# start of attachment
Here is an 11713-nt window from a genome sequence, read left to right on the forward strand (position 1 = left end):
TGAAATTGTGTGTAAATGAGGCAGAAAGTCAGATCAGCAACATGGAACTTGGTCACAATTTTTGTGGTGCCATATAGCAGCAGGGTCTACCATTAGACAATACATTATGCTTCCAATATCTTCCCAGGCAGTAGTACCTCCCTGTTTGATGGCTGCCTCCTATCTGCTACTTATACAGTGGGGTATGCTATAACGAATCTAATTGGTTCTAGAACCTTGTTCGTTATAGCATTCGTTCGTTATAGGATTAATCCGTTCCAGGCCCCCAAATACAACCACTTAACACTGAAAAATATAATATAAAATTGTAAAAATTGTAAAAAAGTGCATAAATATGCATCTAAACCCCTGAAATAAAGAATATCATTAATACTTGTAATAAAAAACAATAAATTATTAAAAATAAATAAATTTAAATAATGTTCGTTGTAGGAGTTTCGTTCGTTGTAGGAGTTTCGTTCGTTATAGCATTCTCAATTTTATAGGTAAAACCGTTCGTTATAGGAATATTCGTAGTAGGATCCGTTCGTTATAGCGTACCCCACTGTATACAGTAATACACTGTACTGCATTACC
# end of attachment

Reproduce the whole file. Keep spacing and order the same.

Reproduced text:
Here is an 11713-nt window from a genome sequence, read left to right on the forward strand (position 1 = left end):
TGAAATTGTGTGTAAATGAGGCAGAAAGTCAGATCAGCAACATGGAACTTGGTCACAATTTTTGTGGTGCCATATAGCAGCAGGGTCTACCATTAGACAATACATTATGCTTCCAATATCTTCCCAGGCAGTAGTACCTCCCTGTTTGATGGCTGCCTCCTATCTGCTACTTATACAGTGGGGTATGCTATAACGAATCTAATTGGTTCTAGAACCTTGTTCGTTATAGCATTCGTTCGTTATAGGATTAATCCGTTCCAGGCCCCCAAATACAACCACTTAACACTGAAAAATATAATATAAAATTGTAAAAATTGTAAAAAAGTGCATAAATATGCATCTAAACCCCTGAAATAAAGAATATCATTAATACTTGTAATAAAAAACAATAAATTATTAAAAATAAATAAATTTAAATAATGTTCGTTGTAGGAGTTTCGTTCGTTGTAGGAGTTTCGTTCGTTATAGCATTCTCAATTTTATAGGTAAAACCGTTCGTTATAGGAATATTCGTAGTAGGATCCGTTCGTTATAGCGTACCCCACTGTATACAGTAATACACTGTACTGCATTACC